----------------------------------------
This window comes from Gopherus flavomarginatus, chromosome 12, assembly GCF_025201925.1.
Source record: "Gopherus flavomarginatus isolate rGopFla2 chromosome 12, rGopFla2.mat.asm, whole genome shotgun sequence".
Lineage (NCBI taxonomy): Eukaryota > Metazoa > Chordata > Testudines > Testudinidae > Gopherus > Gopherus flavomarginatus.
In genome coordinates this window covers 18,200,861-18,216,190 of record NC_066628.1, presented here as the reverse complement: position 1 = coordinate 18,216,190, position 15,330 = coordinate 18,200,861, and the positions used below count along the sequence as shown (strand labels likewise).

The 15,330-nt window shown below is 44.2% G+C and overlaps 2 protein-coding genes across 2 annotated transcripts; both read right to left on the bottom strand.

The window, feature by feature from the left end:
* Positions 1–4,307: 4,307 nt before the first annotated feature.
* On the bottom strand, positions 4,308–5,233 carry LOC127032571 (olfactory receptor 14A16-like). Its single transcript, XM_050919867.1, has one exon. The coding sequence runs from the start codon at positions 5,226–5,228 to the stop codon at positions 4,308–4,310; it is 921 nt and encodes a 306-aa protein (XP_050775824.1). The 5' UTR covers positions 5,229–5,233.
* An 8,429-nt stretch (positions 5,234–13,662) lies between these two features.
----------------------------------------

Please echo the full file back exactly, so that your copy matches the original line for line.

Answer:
This window comes from Gopherus flavomarginatus, chromosome 12, assembly GCF_025201925.1.
Source record: "Gopherus flavomarginatus isolate rGopFla2 chromosome 12, rGopFla2.mat.asm, whole genome shotgun sequence".
Lineage (NCBI taxonomy): Eukaryota > Metazoa > Chordata > Testudines > Testudinidae > Gopherus > Gopherus flavomarginatus.
In genome coordinates this window covers 18,200,861-18,216,190 of record NC_066628.1, presented here as the reverse complement: position 1 = coordinate 18,216,190, position 15,330 = coordinate 18,200,861, and the positions used below count along the sequence as shown (strand labels likewise).

The 15,330-nt window shown below is 44.2% G+C and overlaps 2 protein-coding genes across 2 annotated transcripts; both read right to left on the bottom strand.

The window, feature by feature from the left end:
* Positions 1–4,307: 4,307 nt before the first annotated feature.
* On the bottom strand, positions 4,308–5,233 carry LOC127032571 (olfactory receptor 14A16-like). Its single transcript, XM_050919867.1, has one exon. The coding sequence runs from the start codon at positions 5,226–5,228 to the stop codon at positions 4,308–4,310; it is 921 nt and encodes a 306-aa protein (XP_050775824.1). The 5' UTR covers positions 5,229–5,233.
* An 8,429-nt stretch (positions 5,234–13,662) lies between these two features.